Upcoming: Bubba in 5h 5m
Upcoming: RCM Roughnecks in 11h 5m
Upcoming: Wolfpack Tuesday in 1d 9h
Nothing Worth Saying
At this point, the creepy, mysterious small town could be its own genre on TV. Seems like there's a new series like that coming on every year. Under the Dome, Sleepy Hollow, Between... yeah, I'm over it. So when my wife wanted to watch Wayward Pines, I was tired of the show before it started. Still, this one turned out to be a little different. A nice little twist in the fifth episode got my attention for good, and now I'm actually enjoying the show.

But enough about that, I'm actually here to talk about a different kind of drama.

Specifically, the Reddit kind. I'm sure by now those of you familiar with the site have heard about the resignation of interim CEO Ellen Pao from the company. You can find the details on pretty much any news site, but the basic story is a familiar one: a male-dominated portion of the internet decided to put some uppity woman in her place for daring to change the status quo. Yeah, there were some legitimate gripes, like the sudden firing of the AMA liaison and lack of moderator tools to deal with brigading, but by then Pao was already being buried under a mountain of community-created fecal matter.

I do want to bring up one article, written on The Daily Beast, which not only covers the situation fairly well, but brings up another issue--that "Web 2.0", which is when the internet changed from mere web pages to interactive content (aka comments), is a commercial failure. Sure, people spend more time on your site when they can type some crap on the bottom of every article, but attempting to monetize this engagement seems to always inevitably lead to disaster.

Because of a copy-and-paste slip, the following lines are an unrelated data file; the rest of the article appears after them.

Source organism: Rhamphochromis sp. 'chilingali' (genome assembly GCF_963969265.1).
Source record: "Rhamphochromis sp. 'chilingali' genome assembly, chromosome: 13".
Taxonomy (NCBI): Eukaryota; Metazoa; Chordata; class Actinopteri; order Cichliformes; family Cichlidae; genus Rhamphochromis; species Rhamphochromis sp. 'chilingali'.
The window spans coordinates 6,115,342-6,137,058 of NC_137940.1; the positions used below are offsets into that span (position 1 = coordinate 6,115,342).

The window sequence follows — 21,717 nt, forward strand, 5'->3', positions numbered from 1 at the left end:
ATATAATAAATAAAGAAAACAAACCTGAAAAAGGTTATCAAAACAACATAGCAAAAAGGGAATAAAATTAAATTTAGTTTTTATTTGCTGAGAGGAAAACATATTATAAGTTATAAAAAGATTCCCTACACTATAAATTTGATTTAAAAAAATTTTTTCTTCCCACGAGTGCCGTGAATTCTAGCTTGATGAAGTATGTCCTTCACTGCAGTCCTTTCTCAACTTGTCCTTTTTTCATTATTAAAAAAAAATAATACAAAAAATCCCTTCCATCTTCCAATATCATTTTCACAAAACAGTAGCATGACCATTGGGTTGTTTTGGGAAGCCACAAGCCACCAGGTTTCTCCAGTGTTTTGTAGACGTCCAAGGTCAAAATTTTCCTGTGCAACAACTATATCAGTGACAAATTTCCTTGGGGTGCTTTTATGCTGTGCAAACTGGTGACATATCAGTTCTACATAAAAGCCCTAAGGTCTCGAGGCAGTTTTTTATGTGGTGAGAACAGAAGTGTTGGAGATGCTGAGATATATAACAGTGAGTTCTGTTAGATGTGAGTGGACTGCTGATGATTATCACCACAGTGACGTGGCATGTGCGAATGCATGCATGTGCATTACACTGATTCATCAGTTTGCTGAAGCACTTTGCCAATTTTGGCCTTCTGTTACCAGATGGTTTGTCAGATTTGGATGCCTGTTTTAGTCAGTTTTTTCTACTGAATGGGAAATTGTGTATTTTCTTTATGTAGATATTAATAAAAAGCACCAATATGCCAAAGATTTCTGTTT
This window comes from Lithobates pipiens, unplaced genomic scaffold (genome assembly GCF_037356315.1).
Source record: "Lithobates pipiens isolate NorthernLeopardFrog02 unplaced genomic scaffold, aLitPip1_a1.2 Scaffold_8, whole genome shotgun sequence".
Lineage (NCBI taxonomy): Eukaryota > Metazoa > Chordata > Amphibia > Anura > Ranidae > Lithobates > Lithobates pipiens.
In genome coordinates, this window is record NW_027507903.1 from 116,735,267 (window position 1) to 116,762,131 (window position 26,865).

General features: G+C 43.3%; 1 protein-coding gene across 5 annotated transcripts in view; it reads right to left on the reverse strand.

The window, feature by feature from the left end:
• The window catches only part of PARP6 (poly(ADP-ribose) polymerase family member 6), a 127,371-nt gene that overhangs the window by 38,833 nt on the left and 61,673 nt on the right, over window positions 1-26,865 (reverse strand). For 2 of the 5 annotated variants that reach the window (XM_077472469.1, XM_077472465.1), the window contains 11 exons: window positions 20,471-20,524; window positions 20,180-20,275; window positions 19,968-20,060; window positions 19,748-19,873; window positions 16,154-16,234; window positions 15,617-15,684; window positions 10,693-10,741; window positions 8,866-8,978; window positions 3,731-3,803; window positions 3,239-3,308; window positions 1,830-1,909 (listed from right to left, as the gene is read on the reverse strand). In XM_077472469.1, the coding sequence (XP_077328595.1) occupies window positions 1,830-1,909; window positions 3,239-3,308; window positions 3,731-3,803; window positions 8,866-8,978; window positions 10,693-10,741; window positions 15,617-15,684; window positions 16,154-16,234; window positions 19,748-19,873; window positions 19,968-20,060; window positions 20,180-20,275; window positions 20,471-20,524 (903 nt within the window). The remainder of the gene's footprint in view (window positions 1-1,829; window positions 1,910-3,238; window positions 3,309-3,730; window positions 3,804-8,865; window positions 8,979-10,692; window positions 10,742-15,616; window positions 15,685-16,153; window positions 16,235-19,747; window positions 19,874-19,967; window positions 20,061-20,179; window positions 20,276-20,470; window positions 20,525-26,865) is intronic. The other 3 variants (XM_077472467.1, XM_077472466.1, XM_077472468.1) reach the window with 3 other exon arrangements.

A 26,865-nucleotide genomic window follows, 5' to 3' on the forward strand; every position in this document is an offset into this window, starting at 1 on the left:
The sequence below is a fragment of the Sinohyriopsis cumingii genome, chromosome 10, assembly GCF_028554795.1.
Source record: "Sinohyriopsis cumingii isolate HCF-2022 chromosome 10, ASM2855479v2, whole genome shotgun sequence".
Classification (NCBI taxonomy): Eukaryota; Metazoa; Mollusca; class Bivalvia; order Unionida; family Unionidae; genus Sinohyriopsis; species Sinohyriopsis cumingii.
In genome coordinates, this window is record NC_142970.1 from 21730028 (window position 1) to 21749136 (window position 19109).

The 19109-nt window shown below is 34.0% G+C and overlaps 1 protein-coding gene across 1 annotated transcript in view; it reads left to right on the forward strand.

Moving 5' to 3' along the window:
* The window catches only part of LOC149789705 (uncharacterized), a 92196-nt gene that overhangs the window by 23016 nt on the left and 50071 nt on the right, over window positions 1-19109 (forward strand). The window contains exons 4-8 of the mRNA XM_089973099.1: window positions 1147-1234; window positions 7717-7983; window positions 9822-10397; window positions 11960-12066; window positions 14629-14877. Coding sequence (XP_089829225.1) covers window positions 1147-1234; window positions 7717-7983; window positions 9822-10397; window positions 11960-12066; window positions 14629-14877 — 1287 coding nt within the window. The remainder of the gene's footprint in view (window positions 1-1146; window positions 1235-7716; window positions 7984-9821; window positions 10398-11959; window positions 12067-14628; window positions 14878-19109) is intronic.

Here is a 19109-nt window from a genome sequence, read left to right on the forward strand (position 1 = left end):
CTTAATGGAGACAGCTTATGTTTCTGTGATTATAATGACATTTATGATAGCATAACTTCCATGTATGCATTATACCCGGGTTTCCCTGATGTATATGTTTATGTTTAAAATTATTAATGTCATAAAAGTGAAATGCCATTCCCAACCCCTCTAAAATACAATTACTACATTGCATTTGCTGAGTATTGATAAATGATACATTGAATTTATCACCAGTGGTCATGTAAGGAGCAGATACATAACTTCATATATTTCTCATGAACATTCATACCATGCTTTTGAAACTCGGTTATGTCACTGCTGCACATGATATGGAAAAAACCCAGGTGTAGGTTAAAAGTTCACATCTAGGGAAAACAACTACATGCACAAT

What seems to always happen is that eventually someone will say something that the corporate types won't like. Then, that content will be removed. Suddenly, you've got a mob shouting about censorship and free speech and whatever else can be said in an animated GIF.

The whole concept of free speech is supposed to be a bit more meaningful; it's the idea that one has the right to be heard without fear of censure or retribution from the state or government. When it's still a crime to be openly gay in some places, that kind of free speech is vitally important.

However, the #FirstWorldProblems version of free speech is just the so-called right to say a bunch of hateful shit and not have to suffer any consequences for it. Apparently this so-called right is far more important than things like harassment or common decency, since as soon as you try to restrict the hateful shit, the users of your website revolt and depart.

I don't think it's much of a stretch to say the comment-driven web has been a joke so far. While Youtube comments are infamous for their vile and stupidity, it's hard to think of any decent-sized website that's any better as far as comments are concerned. More sites are starting to realize this and turn them off completely, The Verge being the latest convert. The lesson being learned is that commenters don't seem to care as much about interacting with or contributing to a site as they care about being seen. In order to be seen, all you need is a username and a few snide words.

You know what, if the internet decided to revert back to Web 1.0, nothing of value would be lost.
Comments
Comment thread »
"sekani" wrote:
if the internet decided to revert back to Web 1.0, nothing of value would be lost.

On that very point, here's a fact of limited interest - rivalcastmedia.com itself is 100% navigable and usable with Javascript blocked, a claim which cannot be made truthfully for a lot of modern sites. It's slightly less convenient of course, navigating page-by-page one step at a time, but nothing obstructive.

Search features were probably the first to cease functioning without Javascript, followed by site navigation, and I've now seen some sites which rely on it to load their CSS properly.